Fraud Management & Cybercrime , Governance , Privacy

Facebook Smackdown: UK Seeks 'Digital Gangster' Regulation

But Can New Laws and Greater Oversight Fix UK's 'Fake News' Challenges?
Facebook Smackdown: UK Seeks 'Digital Gangster' Regulation
The House of Commons released this photograph in response to Facebook CEO Mark Zuckerberg's failure to testify on Nov. 27. 2018, before its probe into disinformation and "fake news."

Technology giants are threatening British society via their naked pursuit of "profit over data security," functioning as monopolies and blocking attempts to hold them to account, a Parliament committee concludes. But the U.K.'s electoral system is also "not fit for purpose" in the era of disinformation and "fake news" campaigns being propagated via social media platforms and targeted advertising, the committee says.

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Those findings are contained in a final report issued by Parliament's Digital, Culture, Media and Sport Committee on Monday. It warns that "the ubiquity of social media" has a polarizing effect that amplifies "propaganda and politically aligned bias," which "reduces the common ground on which reasoned debate, based on objective facts, can take place."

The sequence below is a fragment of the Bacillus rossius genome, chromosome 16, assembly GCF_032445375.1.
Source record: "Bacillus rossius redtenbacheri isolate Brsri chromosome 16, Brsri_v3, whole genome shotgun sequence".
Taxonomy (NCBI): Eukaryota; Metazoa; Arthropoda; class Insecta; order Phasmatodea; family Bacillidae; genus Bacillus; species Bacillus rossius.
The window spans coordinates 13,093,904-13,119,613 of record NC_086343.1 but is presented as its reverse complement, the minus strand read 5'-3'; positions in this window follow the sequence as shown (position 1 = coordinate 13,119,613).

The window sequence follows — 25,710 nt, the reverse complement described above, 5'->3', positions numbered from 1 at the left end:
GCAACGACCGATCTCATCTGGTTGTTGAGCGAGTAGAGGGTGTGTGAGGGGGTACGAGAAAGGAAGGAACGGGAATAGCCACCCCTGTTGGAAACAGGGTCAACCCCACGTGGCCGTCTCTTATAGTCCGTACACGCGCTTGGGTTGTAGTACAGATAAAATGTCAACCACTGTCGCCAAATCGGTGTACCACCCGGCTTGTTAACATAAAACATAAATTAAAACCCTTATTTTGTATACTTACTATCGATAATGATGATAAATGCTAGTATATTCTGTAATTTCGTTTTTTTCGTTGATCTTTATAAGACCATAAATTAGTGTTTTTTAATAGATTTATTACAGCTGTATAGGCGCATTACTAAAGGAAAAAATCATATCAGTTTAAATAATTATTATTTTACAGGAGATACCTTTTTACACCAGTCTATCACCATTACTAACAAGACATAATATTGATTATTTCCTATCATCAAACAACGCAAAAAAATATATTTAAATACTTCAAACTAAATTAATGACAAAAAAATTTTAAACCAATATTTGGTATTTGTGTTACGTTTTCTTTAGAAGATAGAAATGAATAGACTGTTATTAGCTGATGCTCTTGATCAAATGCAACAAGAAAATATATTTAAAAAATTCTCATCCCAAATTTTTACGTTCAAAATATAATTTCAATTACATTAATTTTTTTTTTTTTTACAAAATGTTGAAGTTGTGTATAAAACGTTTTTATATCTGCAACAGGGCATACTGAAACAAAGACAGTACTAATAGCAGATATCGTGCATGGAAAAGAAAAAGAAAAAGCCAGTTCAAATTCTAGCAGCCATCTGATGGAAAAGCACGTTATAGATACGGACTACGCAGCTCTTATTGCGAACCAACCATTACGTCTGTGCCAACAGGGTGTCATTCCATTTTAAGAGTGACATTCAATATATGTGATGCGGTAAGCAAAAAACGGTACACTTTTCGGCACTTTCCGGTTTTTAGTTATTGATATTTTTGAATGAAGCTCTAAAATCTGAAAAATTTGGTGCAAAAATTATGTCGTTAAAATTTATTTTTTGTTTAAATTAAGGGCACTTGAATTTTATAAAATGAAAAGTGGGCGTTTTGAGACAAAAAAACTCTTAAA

The committee has been investigating disinformation and fake news in the wake of the Cambridge Analytica scandal and nation-state election interference campaigns targeting western democracies.

The ability to weaponize social media platforms is unlikely to go away. But technology giants have worked to actively disrupt attempts to unravel how their operations work and how they put users and non-users alike at risk of harm, the committee says.

'Profit Over Data Security'

The report accuses Facebook in particular of actively attempting to block efforts to understand how its targeted advertising ecosystem functions, acting as if it has a monopoly on personal information and generally behaving "like 'digital gangsters' in the online world, considering themselves to be ahead of and beyond the law."